Rev. Al Sharpton praises "White and Black activists" for their support during the trial


Rev. Al Sharpton praised "White and Black activists" alike for their support during the trial of three men found guilty of murdering Ahmaud Arbery last year.

"All of us, this is a day White and Black activists showed we could unite and beat the lynch mob that killed Ahmaud," Sharpton said in front of the courthouse Wednesday afternoon. "And though I never say this often, I must say, we want to thank the prosecutors. They stood and fought for this family."

Sharpton added: "Tomorrow, in all our joy today, there will be an empty chair at Wanda's table. Ahmaud will not be at Thanksgiving tomorrow. But she can look at that chair and say to Ahmaud, 'I fought a good fight and I got you some justice.' We can't fill that chair for you, Wanda, but we can say that you are a mother above all mothers. You fought for your son."

Religious leaders during the trial: Defense attorney Kevin Gough attempted to have Rev. Jesse Jackson removed from the court on Nov. 15 as the civil rights leader sat with Arbery's family.

Gough insisted that prominent Black pastors such as Jackson and Sharpton, who was also at the trial, could influence the jury. The week before, Gough asked the judge to ban Black pastors from court and later apologized for it.

Gough objected to Jackson's presence in the public gallery on Nov. 15 inside the courtroom.

"How many pastors does that Arbery family have? We had the Rev. Al Sharpton here earlier last week... I don't know who Mr. Jackson, Rev. Jackson is pastoring here," Gough said.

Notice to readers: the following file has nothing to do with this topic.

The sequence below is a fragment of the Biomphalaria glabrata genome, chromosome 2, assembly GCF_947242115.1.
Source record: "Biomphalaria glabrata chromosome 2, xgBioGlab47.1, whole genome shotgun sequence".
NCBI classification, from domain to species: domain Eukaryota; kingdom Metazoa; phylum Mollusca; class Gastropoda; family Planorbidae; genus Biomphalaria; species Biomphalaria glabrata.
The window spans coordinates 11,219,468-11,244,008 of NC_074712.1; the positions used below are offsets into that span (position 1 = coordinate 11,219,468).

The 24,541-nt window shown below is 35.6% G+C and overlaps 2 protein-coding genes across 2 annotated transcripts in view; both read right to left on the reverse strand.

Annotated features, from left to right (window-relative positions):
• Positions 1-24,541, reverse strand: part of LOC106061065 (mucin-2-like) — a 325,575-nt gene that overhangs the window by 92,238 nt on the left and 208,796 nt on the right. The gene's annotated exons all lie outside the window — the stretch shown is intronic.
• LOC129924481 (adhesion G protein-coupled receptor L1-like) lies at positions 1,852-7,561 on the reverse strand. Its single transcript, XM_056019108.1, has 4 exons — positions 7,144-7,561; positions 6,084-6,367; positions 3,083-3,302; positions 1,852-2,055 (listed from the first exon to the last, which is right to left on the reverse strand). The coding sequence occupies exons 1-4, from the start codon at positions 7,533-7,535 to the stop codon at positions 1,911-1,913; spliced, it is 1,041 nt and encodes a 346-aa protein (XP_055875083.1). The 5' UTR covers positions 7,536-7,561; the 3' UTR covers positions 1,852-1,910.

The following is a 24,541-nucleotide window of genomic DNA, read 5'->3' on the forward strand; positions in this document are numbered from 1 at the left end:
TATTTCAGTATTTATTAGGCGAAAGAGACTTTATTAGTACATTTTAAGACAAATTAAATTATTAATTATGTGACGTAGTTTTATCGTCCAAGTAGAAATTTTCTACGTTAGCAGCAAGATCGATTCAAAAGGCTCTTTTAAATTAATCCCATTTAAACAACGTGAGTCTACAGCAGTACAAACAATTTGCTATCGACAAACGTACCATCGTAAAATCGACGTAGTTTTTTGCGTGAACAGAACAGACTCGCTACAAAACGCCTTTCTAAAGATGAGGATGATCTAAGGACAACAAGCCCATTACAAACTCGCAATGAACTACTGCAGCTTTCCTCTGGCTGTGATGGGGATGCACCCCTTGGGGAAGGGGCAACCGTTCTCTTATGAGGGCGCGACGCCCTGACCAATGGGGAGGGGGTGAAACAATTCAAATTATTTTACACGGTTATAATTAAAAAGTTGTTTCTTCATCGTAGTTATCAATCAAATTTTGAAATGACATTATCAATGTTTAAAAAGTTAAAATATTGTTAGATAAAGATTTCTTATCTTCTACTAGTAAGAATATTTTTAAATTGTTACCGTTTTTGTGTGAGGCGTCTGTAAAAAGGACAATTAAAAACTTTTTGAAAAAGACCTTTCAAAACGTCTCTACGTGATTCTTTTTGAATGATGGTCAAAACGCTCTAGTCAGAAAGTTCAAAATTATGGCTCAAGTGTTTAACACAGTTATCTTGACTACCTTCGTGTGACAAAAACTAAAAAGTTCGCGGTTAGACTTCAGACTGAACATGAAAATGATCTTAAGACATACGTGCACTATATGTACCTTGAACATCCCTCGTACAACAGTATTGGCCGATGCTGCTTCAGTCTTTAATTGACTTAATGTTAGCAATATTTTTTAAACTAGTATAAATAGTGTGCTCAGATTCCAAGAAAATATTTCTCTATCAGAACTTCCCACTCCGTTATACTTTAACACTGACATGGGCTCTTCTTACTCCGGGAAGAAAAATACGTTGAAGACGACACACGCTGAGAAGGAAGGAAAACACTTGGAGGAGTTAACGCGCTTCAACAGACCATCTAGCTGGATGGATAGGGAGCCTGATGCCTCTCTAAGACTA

2:56 p.m. ET, November 24, 2021

Attorney Ben Crump praises Arbery's parents for enduring the trial: "We should applaud them"

From CNN's Leinz Vales


Civil rights attorney Ben Crump said the guilty verdict of all three defendants in the death of Arbery is "not a celebration, it is a reflection to acknowledge that the spirit of Ahmaud defeated the lynch mob."

"We did this together. We said 'America, we will make us better than what we saw on that video,'" he said.

Crump, who represents Marcus Arbery Sr., praised both Arbery's father and mother, Wanda Cooper-Jones for enduring the trial. He said they are "still devastated because they're missing Ahmaud."

"You can't experience the pain of a mother and a father who witnessed what they witnessed not being there to protect their child," Crump said.

"Every parent in America can take solace in knowing that we have an example of how to deal with tragedy and grief when they look at the example of Marcus Arbery and Wanda Cooper. And we should applaud them."

2:35 p.m. ET, November 24, 2021

The jury weighed both charges of malice murder and felony murder. Here is how they are different.

From CNN's Elise Hammond


When deciding their verdict, the jurors in the trial in the killing of Ahmaud Arbery had to weigh two different types of murder charges – malice murder and felony murder.

Travis McMichael was found guilty of malice murder while the other defendants, Gregory McMichael and William "Roddie" Bryan Jr., were convicted on four and three of the counts of felony murder, respectively.

The difference between the charges has to do with intent, Elie Honig, CNN senior legal analyst, said.

Malice murder means that the jury determined that Travis McMichael intended to kill Ahmaud Arbery, and he did, Honig said. Travis McMichael was the person who shot Arbery. Gregory McMichael and William "Roddie" Bryan Jr.'s felony murder convictions means that they intentionally committed the felony.

"The chasing him with the truck, false imprisonment – and as a result of that, whether they intended it or not, Ahmaud Arbery was killed and that makes the father and Roddie Bryan guilty of murder as well," Hoing explained.

For context: Despite the different murder convictions, all three of the men could face possible life sentences.